Another week and another birthday, which isn't so surprising in this house really.

My teen turned 15 yesterday and received this card from the in-laws in the post:



I was quite impressed that my in-laws seem to have got the measure of the teen fairly accurately, although a little bit of my did wonder...

...do they read my blog?

brummymummyof2

Wednesday, 7 October 2015

It's my party and I'll cry if I want to...

The twins turned six this last weekend.

Picture the scene (well, actually you don't have to because there's a picture below)...

Two brand new scooters which, by the way, were not cheap! Cards and balloons.

You can ignore the fact that we didn't bother wrapping them, how do you wrap a scooter anyway?

The ingredients for a fantastic birthday surprise you would think?



This is the moment that they both saw their (much anticipated) new scooters...



Ah, note the look of joy on one child's face while the other dissolves into tears.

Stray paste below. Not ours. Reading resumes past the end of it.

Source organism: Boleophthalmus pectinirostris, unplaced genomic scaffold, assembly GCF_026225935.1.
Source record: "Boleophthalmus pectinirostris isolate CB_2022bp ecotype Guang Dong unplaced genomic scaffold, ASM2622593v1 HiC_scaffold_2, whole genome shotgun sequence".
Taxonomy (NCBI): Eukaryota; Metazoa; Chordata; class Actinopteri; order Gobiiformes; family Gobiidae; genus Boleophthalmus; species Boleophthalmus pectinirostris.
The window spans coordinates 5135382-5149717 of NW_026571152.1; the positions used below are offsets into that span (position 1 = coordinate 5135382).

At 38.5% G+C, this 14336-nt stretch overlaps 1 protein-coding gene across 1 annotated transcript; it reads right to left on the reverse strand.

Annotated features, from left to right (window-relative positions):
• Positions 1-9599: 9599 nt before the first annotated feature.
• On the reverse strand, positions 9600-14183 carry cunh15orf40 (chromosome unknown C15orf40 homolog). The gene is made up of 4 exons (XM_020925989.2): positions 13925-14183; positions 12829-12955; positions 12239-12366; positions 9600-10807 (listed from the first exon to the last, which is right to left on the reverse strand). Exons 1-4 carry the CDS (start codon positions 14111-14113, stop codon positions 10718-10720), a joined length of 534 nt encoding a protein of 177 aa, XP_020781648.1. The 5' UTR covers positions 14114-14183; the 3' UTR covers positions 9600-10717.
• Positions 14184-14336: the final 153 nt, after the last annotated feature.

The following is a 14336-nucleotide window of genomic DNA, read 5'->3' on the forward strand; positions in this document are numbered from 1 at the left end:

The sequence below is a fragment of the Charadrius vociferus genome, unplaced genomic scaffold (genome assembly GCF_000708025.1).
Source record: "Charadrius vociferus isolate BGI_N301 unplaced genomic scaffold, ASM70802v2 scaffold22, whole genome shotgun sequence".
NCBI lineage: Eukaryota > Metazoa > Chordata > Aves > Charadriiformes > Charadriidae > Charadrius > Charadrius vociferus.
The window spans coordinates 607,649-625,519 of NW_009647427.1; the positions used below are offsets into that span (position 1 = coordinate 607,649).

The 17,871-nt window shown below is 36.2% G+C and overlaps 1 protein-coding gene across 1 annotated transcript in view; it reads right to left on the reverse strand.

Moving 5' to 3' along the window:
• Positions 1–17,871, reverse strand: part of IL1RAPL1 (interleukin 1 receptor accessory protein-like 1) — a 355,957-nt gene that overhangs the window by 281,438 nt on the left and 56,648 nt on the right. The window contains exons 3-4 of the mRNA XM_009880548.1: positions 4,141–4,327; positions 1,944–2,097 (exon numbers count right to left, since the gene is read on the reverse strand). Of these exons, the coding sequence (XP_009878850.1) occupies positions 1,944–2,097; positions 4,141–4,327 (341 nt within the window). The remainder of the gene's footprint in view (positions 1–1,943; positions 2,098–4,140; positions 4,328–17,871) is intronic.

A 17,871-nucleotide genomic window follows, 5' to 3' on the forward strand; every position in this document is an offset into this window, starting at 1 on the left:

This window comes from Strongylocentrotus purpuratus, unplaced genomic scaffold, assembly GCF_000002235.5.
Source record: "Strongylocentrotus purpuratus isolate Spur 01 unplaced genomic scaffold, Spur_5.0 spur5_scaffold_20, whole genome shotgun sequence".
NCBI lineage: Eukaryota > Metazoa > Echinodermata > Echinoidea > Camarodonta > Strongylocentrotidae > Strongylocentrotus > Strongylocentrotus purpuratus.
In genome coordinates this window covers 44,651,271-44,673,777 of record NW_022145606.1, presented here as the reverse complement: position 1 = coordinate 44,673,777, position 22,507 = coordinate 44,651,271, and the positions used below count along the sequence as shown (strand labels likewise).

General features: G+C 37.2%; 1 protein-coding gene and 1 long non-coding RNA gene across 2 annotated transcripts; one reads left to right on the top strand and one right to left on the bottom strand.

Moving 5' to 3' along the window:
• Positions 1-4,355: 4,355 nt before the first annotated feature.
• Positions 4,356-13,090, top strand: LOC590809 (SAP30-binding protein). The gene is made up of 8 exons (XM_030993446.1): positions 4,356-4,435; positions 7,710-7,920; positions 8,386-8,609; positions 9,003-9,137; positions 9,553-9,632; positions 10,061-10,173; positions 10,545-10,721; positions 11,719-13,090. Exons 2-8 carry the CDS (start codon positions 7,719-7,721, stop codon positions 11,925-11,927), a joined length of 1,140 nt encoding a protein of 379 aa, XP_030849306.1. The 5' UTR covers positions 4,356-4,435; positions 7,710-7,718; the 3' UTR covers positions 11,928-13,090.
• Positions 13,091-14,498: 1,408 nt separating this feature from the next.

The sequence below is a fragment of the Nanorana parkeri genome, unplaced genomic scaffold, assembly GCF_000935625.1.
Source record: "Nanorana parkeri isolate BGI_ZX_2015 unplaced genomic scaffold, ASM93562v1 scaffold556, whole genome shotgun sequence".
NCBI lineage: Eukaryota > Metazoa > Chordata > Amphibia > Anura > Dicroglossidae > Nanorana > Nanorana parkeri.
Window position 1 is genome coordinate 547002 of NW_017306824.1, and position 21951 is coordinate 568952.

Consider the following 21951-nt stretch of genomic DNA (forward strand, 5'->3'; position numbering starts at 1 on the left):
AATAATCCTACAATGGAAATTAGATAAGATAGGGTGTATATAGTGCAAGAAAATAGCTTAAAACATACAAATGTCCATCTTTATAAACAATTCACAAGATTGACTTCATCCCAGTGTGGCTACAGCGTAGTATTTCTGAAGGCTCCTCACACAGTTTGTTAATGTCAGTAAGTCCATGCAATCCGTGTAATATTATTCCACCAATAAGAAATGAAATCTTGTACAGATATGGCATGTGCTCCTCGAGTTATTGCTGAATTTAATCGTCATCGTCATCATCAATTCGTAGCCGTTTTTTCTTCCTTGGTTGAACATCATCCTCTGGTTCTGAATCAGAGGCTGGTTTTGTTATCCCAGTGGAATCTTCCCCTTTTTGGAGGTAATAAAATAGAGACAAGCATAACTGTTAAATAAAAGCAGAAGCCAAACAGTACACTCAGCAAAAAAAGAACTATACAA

The reason?  He said he wanted a scooter for Christmas.  Not his birthday.  Which is sooner.

*sigh*

Twins - total proof that you can't please all of the people all of the time.


brummymummyof2

Tuesday, 6 October 2015

Schools could win £1,500 for their breakfast club!

It is said that breakfast is the most important meal of the day, and I always make sure my children all set off for school having had theirs.  

With a potential return to work on the cards for me I have been thinking about the breakfast clubs that are run at school as an alternative, as I don't want my children to miss out on this important meal before they start the school day.

85 per cent of schools in the UK have a Breakfast Club which gives schoolchildren the opportunity to get something to eat in the morning so they go into the classroom with a full tummy and ready to learn.

The Kellogg’s Breakfast Club Awards recognises these great clubs that are running every morning across the UK and the people that make them happen.